Third-quarter figures are dramatic, but need careful interpretation
Pity the world’s chartmakers. For years, normal economic fluctuations will be dwarfed by the extraordinary gyrations of 2020, such as the third-quarter gdp figures that are now rolling in. These data are informative—measures of output today are in part a reflection of governments’ success or failure in controlling the spread of covid-19. Yet they can easily mislead, and should be treated with care.
This year’s gdp figures pose a number of interpretative challenges. In America and Japan, for instance, statisticians present gdp growth compared with the previous quarter as an annualised rate, indicating how much an economy would shrink or expand if its performance in the relevant quarter were sustained for an entire year. As economies have swung into and out of lockdowns the practice has yielded numbers that are astonishing and misleading in equal parts. Real gdp in America shrank at a reported annualised pace of 31% in the second quarter, seeming to suggest that covid-19 swallowed nearly a third of America’s economic output. In fact, production in the second quarter was 9% below that in the first—still staggering, but quite a lot less dramatic.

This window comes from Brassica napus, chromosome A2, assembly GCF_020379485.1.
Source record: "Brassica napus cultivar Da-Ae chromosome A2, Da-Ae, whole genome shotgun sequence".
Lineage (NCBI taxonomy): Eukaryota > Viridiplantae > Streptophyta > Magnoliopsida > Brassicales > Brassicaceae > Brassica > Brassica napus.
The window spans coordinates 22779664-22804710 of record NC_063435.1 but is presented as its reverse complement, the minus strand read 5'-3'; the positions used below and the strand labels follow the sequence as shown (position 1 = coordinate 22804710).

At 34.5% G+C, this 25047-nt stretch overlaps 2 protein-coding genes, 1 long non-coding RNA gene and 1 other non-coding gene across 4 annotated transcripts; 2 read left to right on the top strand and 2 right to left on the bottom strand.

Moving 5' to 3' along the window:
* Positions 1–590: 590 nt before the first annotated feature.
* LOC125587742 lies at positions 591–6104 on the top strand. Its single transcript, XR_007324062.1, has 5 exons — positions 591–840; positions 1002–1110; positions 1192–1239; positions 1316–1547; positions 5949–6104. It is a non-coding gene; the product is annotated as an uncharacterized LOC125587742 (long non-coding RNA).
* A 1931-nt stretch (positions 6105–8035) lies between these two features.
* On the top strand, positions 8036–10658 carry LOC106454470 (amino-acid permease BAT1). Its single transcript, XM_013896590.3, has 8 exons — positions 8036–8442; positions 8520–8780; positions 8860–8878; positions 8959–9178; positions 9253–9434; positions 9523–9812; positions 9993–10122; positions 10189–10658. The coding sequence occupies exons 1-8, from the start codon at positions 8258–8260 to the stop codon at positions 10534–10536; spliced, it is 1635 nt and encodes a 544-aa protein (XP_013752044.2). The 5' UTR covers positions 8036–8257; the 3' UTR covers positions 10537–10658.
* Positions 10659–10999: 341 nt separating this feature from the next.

Simple mathematics adds to confusion. On October 29th the Bureau of Economic Analysis reported that American GDP rose at an annual pace of 33% in the third quarter, compared with the second. The rate in this case is doubly misleading. Output rose by just 7.4% from the second quarter to the third. Though the third-quarter rise is larger, in absolute terms, than the second-quarter fall, the fact that the third-quarter growth rate took place from a pandemic-diminished base of output means that American gdp will still be nearly 3% lower than it was a year ago.